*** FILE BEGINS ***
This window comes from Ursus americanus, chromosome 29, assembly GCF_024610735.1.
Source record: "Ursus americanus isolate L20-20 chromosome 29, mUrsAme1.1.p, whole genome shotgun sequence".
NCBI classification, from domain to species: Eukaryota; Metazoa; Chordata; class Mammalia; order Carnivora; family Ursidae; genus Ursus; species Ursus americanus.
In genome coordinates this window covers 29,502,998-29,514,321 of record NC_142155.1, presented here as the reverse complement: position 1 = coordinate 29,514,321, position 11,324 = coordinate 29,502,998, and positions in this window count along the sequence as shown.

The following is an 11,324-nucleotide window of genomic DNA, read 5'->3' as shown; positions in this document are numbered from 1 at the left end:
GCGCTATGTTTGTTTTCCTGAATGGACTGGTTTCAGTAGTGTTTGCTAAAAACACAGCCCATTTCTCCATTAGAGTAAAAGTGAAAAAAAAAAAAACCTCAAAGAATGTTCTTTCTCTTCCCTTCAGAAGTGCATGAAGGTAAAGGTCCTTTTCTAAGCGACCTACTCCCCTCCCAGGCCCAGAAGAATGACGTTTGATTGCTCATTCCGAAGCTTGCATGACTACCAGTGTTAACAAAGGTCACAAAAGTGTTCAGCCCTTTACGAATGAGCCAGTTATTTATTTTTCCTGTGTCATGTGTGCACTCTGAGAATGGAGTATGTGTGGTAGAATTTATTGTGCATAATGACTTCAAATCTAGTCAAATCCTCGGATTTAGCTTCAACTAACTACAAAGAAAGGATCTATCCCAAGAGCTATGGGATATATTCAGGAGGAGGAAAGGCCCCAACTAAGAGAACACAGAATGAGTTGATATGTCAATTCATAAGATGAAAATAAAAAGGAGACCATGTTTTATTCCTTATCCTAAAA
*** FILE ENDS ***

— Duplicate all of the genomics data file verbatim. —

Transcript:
This window comes from Ursus americanus, chromosome 29, assembly GCF_024610735.1.
Source record: "Ursus americanus isolate L20-20 chromosome 29, mUrsAme1.1.p, whole genome shotgun sequence".
NCBI classification, from domain to species: Eukaryota; Metazoa; Chordata; class Mammalia; order Carnivora; family Ursidae; genus Ursus; species Ursus americanus.
In genome coordinates this window covers 29,502,998-29,514,321 of record NC_142155.1, presented here as the reverse complement: position 1 = coordinate 29,514,321, position 11,324 = coordinate 29,502,998, and positions in this window count along the sequence as shown.

The following is an 11,324-nucleotide window of genomic DNA, read 5'->3' as shown; positions in this document are numbered from 1 at the left end:
GCGCTATGTTTGTTTTCCTGAATGGACTGGTTTCAGTAGTGTTTGCTAAAAACACAGCCCATTTCTCCATTAGAGTAAAAGTGAAAAAAAAAAAAACCTCAAAGAATGTTCTTTCTCTTCCCTTCAGAAGTGCATGAAGGTAAAGGTCCTTTTCTAAGCGACCTACTCCCCTCCCAGGCCCAGAAGAATGACGTTTGATTGCTCATTCCGAAGCTTGCATGACTACCAGTGTTAACAAAGGTCACAAAAGTGTTCAGCCCTTTACGAATGAGCCAGTTATTTATTTTTCCTGTGTCATGTGTGCACTCTGAGAATGGAGTATGTGTGGTAGAATTTATTGTGCATAATGACTTCAAATCTAGTCAAATCCTCGGATTTAGCTTCAACTAACTACAAAGAAAGGATCTATCCCAAGAGCTATGGGATATATTCAGGAGGAGGAAAGGCCCCAACTAAGAGAACACAGAATGAGTTGATATGTCAATTCATAAGATGAAAATAAAAAGGAGACCATGTTTTATTCCTTATCCTAAAA